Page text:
By Gregg Hoffmann Special to Published Dec 16, 2004 at 5:11 AM

{image1} Some fans were upset to see Scott Podsednik traded earlier this week, but the deal made sense.

In exchange for Podsednik, pitcher Luis Vizcaino and a minor leaguer, the Brewers acquired outfielder Carlos Lee, who hit .305 with 31 homers and 99 RBI last season for the White Sox.

Lee gives the Brewers a right-handed, power bat between lefties Geoff Jenkins and Lyle Overbay in the middle of the lineup. Jenkins likely will move to right field with Lee playing left.

That deal, plus a deal that sent reliever Dan Kolb to Atlanta for top prospect Jose Capellan and the signing of free agent catcher Damian Miller, give the Brewers more pop, some additional starting pitching depth and veteran leadership on the field.

Podsednik and Kolb were fan favorites and had great stories. Each fought his way through injuries and other obstacles to blossom somewhat later in his career with the Brewers. But, Podsednik hit only .244 last season, after a sensational rookie year. Kolb, who has a long history of arm problems, slumped badly late in the season.

So, both became expendable, yet still had the market value to bring something in return. If the Brewers had waited, and both had off-seasons or suffered injuries this coming year, their value would have plummeted.

Lee is 28 and could give the Brewers several good years. Capellan was considered the top-pitching prospect in an Atlanta organization that is traditionally rich in pitching. He could step into the Brewers' starting rotation.

GM Doug Melvin said Brady Clark will get a shot at center field, and Dave Krynzel, who came up from the minors late last season and basically in a Scotty Po clone, also could end up in the mix. Mike Adams will likely fill the role of either Vizcaino or Kolb. And don't be surprised if Melvin pursues another reliever or two before spring training.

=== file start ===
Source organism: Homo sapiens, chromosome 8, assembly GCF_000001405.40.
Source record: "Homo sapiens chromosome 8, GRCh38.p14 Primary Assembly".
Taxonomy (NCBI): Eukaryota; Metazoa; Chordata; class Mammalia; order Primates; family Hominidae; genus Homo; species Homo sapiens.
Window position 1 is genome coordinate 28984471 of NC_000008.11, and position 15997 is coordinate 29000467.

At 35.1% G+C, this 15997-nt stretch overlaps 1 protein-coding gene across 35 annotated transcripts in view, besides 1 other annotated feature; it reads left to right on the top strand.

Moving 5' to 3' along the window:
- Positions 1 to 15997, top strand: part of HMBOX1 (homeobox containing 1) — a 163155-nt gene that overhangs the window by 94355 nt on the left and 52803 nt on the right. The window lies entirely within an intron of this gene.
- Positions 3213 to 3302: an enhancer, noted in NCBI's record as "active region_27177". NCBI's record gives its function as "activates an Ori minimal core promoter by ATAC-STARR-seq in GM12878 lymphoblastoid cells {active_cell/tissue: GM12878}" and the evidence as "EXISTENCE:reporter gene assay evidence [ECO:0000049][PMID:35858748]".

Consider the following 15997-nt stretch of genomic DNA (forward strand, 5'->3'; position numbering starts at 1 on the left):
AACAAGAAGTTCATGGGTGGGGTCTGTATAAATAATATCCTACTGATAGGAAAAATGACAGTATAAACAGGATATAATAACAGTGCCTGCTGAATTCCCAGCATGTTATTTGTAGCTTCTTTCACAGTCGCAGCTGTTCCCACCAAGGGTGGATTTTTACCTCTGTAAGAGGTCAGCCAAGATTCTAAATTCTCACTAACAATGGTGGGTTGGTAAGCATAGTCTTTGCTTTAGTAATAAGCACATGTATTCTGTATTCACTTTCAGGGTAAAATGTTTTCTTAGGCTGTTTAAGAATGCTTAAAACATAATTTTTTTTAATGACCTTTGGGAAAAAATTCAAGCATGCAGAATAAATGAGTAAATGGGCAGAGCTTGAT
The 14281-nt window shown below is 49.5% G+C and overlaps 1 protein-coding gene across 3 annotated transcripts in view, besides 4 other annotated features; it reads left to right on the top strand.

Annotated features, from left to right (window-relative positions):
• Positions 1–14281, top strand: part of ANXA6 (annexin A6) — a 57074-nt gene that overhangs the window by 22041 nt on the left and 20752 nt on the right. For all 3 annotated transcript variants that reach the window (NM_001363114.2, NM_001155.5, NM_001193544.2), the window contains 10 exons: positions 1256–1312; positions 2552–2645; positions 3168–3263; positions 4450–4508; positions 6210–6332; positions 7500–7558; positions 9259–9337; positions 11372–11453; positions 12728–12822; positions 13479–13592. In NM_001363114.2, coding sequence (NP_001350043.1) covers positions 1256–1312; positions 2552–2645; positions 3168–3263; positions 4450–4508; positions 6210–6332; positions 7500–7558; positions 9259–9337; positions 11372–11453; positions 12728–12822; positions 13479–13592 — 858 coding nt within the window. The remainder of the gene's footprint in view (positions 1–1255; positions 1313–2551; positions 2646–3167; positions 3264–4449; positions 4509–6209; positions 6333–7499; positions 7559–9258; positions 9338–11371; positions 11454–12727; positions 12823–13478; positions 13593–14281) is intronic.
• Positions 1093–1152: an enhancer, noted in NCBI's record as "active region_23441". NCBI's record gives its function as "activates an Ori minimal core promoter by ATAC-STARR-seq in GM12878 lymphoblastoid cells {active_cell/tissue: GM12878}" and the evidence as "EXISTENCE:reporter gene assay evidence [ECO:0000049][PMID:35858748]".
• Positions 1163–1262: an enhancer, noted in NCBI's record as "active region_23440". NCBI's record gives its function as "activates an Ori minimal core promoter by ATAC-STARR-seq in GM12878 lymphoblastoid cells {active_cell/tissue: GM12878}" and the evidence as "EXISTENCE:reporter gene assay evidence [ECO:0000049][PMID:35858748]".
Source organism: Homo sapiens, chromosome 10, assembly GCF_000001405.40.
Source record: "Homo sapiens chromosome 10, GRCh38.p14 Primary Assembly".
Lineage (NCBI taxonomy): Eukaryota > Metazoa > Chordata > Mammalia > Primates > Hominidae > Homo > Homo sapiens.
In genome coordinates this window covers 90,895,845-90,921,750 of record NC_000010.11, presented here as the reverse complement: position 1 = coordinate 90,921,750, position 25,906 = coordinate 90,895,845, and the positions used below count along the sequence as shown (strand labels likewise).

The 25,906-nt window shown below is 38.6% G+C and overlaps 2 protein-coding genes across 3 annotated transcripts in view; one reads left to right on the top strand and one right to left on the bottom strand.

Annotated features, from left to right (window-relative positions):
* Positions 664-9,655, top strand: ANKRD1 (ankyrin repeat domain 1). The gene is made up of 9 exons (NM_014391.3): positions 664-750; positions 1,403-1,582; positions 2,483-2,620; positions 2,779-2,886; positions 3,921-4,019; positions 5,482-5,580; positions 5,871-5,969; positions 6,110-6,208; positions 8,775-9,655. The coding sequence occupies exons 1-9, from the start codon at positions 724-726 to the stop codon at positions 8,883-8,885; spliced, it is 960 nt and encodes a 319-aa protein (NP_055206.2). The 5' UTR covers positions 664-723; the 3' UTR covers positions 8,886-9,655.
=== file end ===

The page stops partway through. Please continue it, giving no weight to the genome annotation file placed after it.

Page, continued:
Melvin has some elbowroom to make deals because Mark Attanasio, who has not yet been formally approved as the new Brewers' owner, already is showing he will spend some money to improve the club.

Attanasio, who should get MLB owners' approval before Christmas, will spend $8 million in 2005 on Lee and $2.8 next season on Miller.

We won't really know if the moves will improve the club until next season, but it's encouraging to see the Brewers making moves based on what seems like good baseball logic rather than only moves intended to cut salary.

The Crew's new outfielder talked with Milwaukee and Chicago media from Panama via a teleconference Wednesday. Brewers PR director Jon Greenberg said it was the "longest distance" press conference in team history.

Lee said he was looking forward to the challenge of playing with the Brewers.

"It is a challenge to go to a different team and a different league," said Lee, who played six seasons for the Chicago White Sox. "I already am doing research on National League pitching. Hopefully, my teammates can help me out, too.

"I don't think it will be that different. We play those guys in inter-league play. We played the Cubs every year in Chicago. I kind of have an idea on how they play in the National League.

Lee said he would prefer to play left field, where Geoff Jenkins has been a Gold Glove caliber player the last few seasons. "I know how to play there," Lee said. "I played only four games in the outfield before I got to the big leagues, but I have worked 120 percent on my defense. I might not be a great outfielder, but I am solid now. I would try to switch if they want me to, but I prefer to play left field."

Jenkins, who has a strong arm, will likely move to right field. GM Doug Melvin alluded to that possibility on the day the trade was announced.

The Brewers traded for Lee because he can hit (.305 with 31 homers and 99 RBI last season) and give the team a strong right-handed bat between Lyle Overbay and Jenkins, both lefties.

"It gives a team better balance," Lee said. "They can't throw all lefthanders at you."

Lee said he saw the trade from Chicago coming, because the White Sox talked about switching from power to speed at the end of last season. "I knew either me or Paul Konerko would be traded," he said.

There were some comical moments in the long-distance hookup. At one time, a radio or TV station put the call on hold, and everybody was "treated" to daytime television court programming for several minutes.

A reporter for a Spanish-speaking TV station in Chicago also asked several questions in Spanish, leaving many of the mono-linguistic reporters wondering what was being said.

After the Lee press conference, the Brewers sent infielder Keith Ginter to Oakland for outfielder Nelson Cruz and pitcher Justin Lehr.